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by its conduct. The liability of defendant would extend to all those who might reasonably be expected to assume that the representation was intended to reach them. Since that class can readily be identifiable through use of our liberal discovery procedures, defendant is not faced with liability to an indeterminate class for an indeterminate time or amount.
The second count of the complaint alleges intentional misrepresentations. New Jersey follows the doctrine established by the House of Lords in Derry v. Peek , 14 A.C. 337 (1889), which held that an action in deceit could not be maintained when nothing more than negligence is shown. Derry also held that in an action for deceit there must be proof that a false representation has been made knowingly or without belief in its truth, or in a reckless and careless manner, whether it be true or false. Prosser on Torts (4 ed. 1971), § 107 at 699. It is therefore apparent that deceit is an intentional tort which excludes traditional concepts of negligence or innocent misrepresentation. Plaintiff must show that defendant had a fraudulent or evil motive, a conscious wrongdoing, i.e. , to mislead and to deceive plaintiff and to convey a false impression.
Since the second count of the complaint has alleged an intentional tort, this court does not interpret Pennsylvania National Turf Club v. Bank of West Jersey , 158 N.J. Super. 196 (App. Div. 1978), as holding that a banking institution is only accountable for violations of the Uniform Commercial Code. On the contrary, the court pointed out (at 203), "We recognize that although a bank has complied with the code provisions, such compliance does not necessarily immunize it from ordinary tort liability." The alleged fraud and deceit is not predicated upon a negligent breach of a duty to divulge the financial condition of one of the bank's depositors. Indeed, such a duty may not have existed. The gravamen of the fraud and deceit is based upon the duty which the law imposes upon every individual who chooses to speak not to intentionally speak falsely. A gratuitous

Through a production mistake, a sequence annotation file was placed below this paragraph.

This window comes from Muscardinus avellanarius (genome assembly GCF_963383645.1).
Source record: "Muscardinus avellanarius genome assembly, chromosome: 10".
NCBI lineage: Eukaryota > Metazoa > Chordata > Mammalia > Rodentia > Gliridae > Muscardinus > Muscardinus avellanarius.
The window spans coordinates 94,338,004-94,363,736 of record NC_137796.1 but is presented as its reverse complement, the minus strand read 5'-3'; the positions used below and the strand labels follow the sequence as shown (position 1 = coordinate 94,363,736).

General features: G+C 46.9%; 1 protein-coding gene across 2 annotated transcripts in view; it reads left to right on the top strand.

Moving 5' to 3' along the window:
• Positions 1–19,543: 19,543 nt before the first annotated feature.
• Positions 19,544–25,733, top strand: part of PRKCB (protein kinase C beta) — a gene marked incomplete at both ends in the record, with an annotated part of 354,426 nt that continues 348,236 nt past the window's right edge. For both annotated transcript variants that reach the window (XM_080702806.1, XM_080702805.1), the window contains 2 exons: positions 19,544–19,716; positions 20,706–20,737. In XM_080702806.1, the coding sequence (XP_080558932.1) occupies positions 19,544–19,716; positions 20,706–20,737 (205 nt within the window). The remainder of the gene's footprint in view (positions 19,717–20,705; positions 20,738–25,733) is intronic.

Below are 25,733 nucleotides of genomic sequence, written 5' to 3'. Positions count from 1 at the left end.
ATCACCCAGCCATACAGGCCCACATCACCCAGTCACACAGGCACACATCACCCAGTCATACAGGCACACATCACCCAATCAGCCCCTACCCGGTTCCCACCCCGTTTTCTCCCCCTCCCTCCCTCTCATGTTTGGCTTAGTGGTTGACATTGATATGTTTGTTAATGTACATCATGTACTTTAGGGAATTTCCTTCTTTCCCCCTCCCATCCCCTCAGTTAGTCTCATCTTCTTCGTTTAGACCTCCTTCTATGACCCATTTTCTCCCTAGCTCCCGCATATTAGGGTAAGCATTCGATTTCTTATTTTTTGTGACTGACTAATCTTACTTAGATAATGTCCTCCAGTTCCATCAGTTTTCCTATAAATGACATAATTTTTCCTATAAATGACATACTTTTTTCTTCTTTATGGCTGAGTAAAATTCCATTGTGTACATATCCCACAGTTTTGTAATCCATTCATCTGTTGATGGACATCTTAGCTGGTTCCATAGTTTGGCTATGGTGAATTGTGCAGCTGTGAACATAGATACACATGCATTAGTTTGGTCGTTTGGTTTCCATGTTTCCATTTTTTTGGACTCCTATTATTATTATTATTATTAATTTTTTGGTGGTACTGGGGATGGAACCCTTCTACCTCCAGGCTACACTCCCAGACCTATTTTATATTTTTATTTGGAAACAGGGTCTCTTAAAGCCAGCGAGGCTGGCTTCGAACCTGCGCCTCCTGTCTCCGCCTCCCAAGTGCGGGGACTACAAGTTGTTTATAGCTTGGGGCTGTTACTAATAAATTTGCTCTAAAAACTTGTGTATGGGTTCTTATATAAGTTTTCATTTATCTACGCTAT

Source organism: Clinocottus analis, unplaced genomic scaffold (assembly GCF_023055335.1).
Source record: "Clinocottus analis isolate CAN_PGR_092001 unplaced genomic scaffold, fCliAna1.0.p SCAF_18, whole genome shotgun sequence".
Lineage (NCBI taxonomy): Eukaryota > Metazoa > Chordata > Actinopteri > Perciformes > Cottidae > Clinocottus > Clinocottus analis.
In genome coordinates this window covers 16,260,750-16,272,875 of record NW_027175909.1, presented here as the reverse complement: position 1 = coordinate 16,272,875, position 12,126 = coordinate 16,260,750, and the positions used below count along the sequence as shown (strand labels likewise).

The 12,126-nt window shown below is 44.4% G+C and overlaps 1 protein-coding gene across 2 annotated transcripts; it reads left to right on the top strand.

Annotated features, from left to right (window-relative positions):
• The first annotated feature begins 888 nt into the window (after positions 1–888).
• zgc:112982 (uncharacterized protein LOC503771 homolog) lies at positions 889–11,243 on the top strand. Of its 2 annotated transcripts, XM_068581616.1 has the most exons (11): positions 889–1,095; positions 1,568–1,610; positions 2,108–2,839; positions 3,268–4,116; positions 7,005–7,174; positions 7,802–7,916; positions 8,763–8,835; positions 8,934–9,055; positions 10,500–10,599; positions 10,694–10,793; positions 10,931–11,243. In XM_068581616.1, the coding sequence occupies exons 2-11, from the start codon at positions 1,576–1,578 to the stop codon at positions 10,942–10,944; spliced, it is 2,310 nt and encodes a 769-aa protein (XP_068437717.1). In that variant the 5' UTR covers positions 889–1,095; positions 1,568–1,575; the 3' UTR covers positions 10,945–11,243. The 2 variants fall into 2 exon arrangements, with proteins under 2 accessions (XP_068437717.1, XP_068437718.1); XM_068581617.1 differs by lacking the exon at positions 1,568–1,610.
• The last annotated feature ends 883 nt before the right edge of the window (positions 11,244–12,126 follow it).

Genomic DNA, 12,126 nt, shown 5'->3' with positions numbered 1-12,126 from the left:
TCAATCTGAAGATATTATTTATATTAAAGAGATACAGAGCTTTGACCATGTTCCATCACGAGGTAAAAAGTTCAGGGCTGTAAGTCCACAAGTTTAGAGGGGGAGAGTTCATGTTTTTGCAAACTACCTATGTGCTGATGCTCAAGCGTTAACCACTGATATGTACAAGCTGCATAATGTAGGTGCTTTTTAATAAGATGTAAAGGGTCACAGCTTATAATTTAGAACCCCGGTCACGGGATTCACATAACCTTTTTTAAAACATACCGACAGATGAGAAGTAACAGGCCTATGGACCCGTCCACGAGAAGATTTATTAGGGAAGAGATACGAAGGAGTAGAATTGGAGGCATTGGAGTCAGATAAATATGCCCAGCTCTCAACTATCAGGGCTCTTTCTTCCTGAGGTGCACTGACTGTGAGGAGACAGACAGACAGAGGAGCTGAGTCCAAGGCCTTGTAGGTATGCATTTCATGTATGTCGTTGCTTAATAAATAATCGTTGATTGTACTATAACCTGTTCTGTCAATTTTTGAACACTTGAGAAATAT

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statement made by one who derives no benefit from giving the information may give rise to liability when it is intentionally false. The basis for liability is more persuasive where the maker derives an economic benefit and the statement is made in the course of its business relations.